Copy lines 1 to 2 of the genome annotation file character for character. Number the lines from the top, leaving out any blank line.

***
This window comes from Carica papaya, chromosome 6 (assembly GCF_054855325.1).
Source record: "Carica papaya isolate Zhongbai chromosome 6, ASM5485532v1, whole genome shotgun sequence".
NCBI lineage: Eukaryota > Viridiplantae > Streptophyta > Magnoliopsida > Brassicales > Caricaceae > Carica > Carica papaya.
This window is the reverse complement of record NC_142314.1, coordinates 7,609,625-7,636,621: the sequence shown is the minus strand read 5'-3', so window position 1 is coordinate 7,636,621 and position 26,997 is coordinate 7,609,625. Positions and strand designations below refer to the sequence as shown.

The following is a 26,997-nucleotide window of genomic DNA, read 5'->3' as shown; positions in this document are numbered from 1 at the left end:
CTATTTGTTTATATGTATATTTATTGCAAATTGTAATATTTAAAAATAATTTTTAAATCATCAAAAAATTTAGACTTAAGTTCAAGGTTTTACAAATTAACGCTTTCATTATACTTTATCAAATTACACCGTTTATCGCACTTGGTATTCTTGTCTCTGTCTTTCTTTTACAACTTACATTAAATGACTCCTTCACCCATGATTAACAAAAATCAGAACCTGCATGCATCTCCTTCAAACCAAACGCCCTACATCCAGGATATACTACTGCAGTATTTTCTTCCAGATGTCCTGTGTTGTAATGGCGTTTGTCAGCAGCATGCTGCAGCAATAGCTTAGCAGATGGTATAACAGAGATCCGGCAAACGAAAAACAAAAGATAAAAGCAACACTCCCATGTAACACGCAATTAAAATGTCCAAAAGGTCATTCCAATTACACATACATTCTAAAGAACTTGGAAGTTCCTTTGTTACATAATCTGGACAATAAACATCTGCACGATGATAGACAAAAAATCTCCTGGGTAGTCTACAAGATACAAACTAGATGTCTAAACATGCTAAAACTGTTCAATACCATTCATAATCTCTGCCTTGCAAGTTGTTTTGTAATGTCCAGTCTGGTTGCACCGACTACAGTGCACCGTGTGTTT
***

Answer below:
This window comes from Carica papaya, chromosome 6 (assembly GCF_054855325.1).
Source record: "Carica papaya isolate Zhongbai chromosome 6, ASM5485532v1, whole genome shotgun sequence".